"Maintain Vertical Speed, Maintain"

We departed Punta Gorda, FL (KPGD) enroute to Houston Hobby (KHOU) and were cleared to climb to 11,000 feet. The weather was typical for southern Florida in the spring time—2000 Broken and 10 miles.

A couple of minutes after takeoff, while climbing above the broken layer, we received a TA almost immediately followed with an RA. This was not your typical Climb or Descend corrective RA. It was one I’d never heard before: "Maintain Vertical Speed, Maintain."

The RA was very explicit, and I followed the verbal instructions by maintaining my current rate of climb and keeping the VSI in the green arc. A few seconds later, our TCAS announced, "Clear of Conflict." Shortly after that, the departure controller advised us of VFR traffic at one o'clock passing from right to left that should be no factor. Better late than never.

At the end of the day, I did a little research regarding the RA that we had received. I learned that Maintain Vertical Speed (or Crossing Maintain Vertical Speed, when intruder's altitude will be crossed) are only issued when your aircraft is already climbing or descending, in the correct vertical sense, at more than 1500 feet/min.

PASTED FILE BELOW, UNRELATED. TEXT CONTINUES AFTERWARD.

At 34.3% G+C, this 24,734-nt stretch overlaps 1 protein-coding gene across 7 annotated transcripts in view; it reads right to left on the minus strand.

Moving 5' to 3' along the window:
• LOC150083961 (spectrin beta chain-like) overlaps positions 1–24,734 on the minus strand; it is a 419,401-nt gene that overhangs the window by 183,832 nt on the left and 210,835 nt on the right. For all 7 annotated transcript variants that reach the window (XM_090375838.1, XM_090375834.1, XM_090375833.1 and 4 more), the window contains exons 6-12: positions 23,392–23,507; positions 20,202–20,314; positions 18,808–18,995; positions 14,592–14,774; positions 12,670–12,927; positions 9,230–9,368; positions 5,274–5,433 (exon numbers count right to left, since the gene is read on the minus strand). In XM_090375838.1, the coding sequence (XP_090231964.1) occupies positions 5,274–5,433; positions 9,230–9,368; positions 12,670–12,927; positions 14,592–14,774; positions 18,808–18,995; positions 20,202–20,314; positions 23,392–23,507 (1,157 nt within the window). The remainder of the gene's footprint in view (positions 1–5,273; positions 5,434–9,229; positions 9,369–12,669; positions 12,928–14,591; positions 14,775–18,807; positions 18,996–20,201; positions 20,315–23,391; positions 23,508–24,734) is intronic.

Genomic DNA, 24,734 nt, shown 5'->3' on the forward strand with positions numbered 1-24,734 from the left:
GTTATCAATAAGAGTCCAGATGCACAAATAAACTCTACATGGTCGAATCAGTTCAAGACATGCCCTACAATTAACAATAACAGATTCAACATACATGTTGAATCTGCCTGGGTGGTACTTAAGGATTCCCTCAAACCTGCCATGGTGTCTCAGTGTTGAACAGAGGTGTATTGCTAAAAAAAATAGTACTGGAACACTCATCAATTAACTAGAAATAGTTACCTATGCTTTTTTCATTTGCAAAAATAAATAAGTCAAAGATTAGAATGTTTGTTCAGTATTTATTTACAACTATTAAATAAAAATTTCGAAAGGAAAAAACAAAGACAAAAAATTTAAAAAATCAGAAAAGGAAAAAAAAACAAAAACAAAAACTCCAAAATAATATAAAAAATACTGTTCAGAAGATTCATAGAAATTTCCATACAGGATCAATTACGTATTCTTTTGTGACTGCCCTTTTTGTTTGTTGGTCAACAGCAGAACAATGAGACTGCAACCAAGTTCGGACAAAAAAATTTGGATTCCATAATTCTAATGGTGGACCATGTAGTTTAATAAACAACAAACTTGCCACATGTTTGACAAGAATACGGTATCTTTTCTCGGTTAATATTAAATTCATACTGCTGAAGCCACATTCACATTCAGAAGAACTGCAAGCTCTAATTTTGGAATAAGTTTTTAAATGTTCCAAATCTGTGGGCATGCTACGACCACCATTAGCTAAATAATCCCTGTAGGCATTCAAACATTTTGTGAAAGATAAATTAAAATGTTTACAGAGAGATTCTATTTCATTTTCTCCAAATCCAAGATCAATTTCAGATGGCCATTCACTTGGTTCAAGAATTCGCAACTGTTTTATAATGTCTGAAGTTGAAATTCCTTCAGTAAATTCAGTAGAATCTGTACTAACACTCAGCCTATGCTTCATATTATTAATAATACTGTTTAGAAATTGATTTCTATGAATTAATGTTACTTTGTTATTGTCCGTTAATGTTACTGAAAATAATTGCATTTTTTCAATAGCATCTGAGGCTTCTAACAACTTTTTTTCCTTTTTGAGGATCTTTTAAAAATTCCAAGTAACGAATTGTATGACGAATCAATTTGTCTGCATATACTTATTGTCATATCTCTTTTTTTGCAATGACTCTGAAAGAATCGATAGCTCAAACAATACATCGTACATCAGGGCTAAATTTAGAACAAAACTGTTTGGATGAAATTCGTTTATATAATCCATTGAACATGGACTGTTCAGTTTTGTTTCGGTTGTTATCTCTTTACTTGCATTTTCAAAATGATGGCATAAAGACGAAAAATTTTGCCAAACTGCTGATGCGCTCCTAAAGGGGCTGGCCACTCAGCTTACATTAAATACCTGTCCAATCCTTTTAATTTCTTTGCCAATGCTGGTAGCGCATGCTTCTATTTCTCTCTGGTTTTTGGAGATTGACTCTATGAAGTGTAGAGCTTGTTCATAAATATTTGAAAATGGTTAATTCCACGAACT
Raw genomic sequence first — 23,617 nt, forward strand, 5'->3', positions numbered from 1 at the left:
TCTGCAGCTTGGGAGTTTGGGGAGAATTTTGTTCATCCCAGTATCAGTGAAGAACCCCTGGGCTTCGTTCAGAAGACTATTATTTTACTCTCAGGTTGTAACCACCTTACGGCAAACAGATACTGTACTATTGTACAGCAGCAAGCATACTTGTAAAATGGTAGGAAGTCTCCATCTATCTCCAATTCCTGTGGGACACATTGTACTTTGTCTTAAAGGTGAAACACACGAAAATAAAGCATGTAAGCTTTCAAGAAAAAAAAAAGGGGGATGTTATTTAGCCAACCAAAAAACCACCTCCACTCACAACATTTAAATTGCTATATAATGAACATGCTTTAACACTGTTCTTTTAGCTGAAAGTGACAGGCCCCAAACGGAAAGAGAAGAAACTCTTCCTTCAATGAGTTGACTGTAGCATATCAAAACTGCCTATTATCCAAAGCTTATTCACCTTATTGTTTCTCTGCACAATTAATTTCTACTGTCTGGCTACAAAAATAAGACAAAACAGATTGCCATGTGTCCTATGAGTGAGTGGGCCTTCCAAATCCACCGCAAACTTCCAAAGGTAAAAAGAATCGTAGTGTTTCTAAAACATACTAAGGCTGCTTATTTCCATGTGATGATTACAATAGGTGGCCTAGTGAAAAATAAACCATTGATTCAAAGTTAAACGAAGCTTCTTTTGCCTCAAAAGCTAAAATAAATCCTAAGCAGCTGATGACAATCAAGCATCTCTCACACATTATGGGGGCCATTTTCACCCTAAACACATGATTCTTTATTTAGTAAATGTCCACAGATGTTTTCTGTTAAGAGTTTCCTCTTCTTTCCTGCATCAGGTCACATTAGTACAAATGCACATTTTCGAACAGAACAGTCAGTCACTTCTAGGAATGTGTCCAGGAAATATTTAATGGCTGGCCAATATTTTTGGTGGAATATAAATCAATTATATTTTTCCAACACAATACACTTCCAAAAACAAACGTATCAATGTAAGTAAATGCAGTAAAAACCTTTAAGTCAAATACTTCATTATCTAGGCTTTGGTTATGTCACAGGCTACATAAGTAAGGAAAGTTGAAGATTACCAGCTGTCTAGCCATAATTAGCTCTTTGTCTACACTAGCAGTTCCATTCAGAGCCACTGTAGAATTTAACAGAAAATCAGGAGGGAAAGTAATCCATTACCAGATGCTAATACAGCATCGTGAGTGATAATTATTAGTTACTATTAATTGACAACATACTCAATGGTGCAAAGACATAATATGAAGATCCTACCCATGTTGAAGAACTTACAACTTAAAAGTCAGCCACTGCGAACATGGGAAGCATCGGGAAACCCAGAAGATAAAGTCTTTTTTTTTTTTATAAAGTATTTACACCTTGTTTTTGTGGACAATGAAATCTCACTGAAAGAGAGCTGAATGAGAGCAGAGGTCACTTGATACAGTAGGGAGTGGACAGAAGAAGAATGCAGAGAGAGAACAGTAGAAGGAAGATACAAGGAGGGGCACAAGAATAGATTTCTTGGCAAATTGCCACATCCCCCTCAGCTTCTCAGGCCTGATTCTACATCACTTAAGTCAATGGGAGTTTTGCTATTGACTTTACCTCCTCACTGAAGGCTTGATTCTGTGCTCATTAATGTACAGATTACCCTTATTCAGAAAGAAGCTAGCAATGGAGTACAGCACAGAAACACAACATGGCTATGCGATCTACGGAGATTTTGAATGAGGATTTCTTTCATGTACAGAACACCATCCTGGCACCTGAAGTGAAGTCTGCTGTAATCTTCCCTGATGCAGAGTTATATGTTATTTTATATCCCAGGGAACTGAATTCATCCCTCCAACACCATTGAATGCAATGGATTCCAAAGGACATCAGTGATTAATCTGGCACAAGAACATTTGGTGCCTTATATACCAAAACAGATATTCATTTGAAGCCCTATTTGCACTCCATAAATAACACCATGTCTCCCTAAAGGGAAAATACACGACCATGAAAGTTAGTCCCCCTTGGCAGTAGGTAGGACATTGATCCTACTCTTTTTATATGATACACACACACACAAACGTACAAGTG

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The Agonic Line blog focuses on aviation training. Advanced Aircrew Academy brings you articles written by subject matter experts in their field on topics of interest for business aviation flight department managers and pilots. Through insightful content it is our goal to reduce declination and show the course direct to true north on aviation training issues.

Agonic Line - An imaginary line on the Earth's surface connecting points where the magnetic declination is zero. The agonic line is a line of longitude on which a compass will show true north.